The average age of the Hotchkiss town council took a plunge last week, as members of the Hotchkiss High School student government took seats alongside council members for the regular town meeting.
The joining of the two entities began last spring, according to HHS assistant principal Glen Suppes, when town council was invited to hold one of its meetings at the school.
In return, council invited members of the school's student government to sit with them at a meeting at Town Hall.
Their first consideration was a proposed mill levy increase. Delta County Libraries is seeking voter approval of a mill levy increase of 1.67 mills in the November election to fund library operations. The increase is about $27 per year for a $200,000 house, said trustee at large Bill Crank. For a $300,000 house the increase would be $37-$38 a year.
Crank explained that the district is currently funded by a mill levy approved in 1997, which now provides the district about $900,000 a year. With devaluation of properties in the county, added Crank, the library district expects to lose about $140,000 this year. Currently, said Crank, there is not enough money coming in to keep up with expanded programming, current hours of operation and all the other services and products libraries now provide, such as e-books and movies.
They also need money for maintenance and basic upkeep. "We don't even have a full-time janitor for the libraries," said Crank.
Crank said it was appropriate to have students present for the trustees' vote. "I've seen many of you at the library," said Crank.
Trustee James Roberts said that some entities operate on volunteer hours. Why can't the libraries?
Library board member Katie Gnauck replied that many of the services library staff provide, such as ESL and GED preparation classes, are specialized and not suited for the average volunteer. "Volunteers are great for book sales," said Gnauck, "but we need trained people."
After discussion, during which both students and councilors agreed that libraries are important to local communities, council and student government members voted unanimously to approve the letter of support.
Appropriately enough, many of the items on the agenda dealt with school issues.
Hotchkiss High School assistant principal Glen Suppes reported that student enrollment is down about 20 students, at 210 students, but that number could still rise. Of those students, 73 are earning college credits.
Three agenda items later, council voted to approve a request from Suppes for a $500 donation to the Hotchkiss Bulldog Booster Club. The booster club has helped fund many projects lately, including planting grass on the infield of the baseball park and rebuilding graduating photo displays in order to preserve the pictures.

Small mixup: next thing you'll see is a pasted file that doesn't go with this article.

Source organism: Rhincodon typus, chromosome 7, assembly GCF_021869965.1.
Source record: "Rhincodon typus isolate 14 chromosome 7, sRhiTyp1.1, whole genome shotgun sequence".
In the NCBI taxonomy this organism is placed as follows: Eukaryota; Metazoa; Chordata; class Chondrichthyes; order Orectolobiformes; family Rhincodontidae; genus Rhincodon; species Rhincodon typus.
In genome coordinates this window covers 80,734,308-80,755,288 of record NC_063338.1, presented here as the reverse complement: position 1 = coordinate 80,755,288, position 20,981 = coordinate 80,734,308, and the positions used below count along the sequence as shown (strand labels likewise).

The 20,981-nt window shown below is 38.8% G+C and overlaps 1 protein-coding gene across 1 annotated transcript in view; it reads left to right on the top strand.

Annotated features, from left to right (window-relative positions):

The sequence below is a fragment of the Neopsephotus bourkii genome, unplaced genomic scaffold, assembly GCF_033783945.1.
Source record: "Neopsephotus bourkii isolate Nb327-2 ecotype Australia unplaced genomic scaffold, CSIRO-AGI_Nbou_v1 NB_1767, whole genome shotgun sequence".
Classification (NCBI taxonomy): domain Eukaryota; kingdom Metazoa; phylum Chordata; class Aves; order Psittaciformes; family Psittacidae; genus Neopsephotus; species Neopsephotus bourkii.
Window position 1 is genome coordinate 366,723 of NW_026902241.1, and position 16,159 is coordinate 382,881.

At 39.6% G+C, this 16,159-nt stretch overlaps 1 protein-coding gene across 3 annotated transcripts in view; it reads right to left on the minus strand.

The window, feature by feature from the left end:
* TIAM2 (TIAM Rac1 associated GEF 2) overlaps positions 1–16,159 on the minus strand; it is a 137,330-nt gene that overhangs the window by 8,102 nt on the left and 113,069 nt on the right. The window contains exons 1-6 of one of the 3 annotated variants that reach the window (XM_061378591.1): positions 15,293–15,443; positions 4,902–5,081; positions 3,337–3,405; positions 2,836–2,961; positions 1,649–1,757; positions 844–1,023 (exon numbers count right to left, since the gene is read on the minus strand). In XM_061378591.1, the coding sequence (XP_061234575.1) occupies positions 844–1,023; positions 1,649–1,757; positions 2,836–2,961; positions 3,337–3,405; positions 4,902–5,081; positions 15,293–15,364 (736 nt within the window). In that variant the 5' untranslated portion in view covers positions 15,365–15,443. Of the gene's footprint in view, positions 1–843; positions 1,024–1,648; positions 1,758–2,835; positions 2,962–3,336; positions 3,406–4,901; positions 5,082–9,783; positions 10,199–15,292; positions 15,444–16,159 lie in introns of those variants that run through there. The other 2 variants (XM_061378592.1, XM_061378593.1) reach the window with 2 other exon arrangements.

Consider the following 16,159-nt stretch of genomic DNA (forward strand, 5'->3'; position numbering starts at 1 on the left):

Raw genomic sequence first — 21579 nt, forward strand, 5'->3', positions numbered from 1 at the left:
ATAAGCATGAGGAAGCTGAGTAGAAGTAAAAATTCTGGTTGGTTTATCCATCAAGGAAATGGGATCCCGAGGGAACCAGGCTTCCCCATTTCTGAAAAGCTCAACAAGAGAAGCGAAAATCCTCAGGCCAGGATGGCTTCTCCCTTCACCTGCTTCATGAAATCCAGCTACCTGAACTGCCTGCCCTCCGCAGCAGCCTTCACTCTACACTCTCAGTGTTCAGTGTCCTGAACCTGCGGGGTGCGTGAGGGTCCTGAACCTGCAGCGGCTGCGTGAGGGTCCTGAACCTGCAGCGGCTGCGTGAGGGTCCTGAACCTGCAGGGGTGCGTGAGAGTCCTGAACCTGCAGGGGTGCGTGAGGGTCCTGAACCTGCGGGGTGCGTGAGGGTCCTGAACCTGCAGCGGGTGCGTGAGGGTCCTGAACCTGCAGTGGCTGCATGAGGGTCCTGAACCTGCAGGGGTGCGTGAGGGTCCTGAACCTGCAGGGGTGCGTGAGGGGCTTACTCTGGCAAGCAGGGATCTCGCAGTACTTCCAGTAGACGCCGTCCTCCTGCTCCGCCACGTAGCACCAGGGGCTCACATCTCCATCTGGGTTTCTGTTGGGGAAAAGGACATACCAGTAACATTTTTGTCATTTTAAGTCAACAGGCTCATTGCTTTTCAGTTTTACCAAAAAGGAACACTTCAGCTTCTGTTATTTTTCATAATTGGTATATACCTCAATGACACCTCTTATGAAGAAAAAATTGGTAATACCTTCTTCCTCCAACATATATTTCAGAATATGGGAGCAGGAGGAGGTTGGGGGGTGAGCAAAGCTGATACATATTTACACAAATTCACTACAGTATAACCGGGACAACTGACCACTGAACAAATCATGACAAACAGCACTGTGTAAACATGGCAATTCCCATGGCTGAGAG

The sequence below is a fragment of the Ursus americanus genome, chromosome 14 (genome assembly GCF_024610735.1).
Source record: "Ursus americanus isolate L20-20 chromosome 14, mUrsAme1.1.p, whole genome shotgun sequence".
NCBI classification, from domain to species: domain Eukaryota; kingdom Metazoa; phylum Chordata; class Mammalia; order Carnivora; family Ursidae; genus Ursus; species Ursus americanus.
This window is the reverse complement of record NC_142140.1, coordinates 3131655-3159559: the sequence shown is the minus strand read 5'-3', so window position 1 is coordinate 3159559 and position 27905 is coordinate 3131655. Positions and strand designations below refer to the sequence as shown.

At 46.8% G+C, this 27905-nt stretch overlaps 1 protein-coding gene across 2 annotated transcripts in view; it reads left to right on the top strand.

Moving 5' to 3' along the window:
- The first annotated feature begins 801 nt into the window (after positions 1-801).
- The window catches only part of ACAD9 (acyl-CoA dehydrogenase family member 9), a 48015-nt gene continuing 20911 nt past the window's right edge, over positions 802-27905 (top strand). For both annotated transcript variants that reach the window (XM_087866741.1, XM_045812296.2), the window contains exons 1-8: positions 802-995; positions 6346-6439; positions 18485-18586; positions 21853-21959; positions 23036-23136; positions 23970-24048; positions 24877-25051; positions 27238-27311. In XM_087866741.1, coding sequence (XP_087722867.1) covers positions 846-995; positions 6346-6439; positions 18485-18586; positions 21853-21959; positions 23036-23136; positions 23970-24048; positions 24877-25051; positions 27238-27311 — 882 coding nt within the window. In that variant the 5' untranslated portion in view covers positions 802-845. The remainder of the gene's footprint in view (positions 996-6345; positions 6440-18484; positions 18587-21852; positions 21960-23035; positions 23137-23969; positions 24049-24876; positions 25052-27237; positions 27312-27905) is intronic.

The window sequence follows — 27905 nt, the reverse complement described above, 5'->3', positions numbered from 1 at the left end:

The booster club supports the entire school, and not just athletics, said Suppes. Support from the town is felt by visitors and students, and "is always greatly appreciated."
Later on, Suppes thanked council for its support of two $500 scholarships, which council approved last month. Scholarships will be awarded to one female and one male graduating student. The selection committee will include council members and school staff members. Suppes said applications will be available in January, and scholarships will be announced by the high school in March.
"We want kids to know they have the town's support," said Mayor Kuntz. "We believe in you guys, and I hope you believe in yourselves."
Suppes said he is "stunned" by the rising cost of college, and grateful to the town for its support. "The needs are out there," said Suppes.
In other business:
• Trustees approved a request for a special events liquor license to the Cocker Kids Foundation to serve beer and wine at its Oct. 5 fundraiser auction at Heritage Hall.
• Planning commission member Tom Wills said the town planning commission is busy creating a town sign code. "It's about time the town gets one," said Wills. The draft is expected to come before the town before the end of the year.
Wills reminded everyone that the planning committee is seeking applications for the commission seat held by Mary Hockenbery.
• Public works director Mike Owens received a hearty round of applause when he reported that the Horse Park Water Treatment Plant upgrade project, which began six years ago, is almost complete. The project brings the town into compliance with current regulations.
Owens added that now that the big project is done, the department is working to catch up on a backlog of small tasks.blog comments powered by Disqus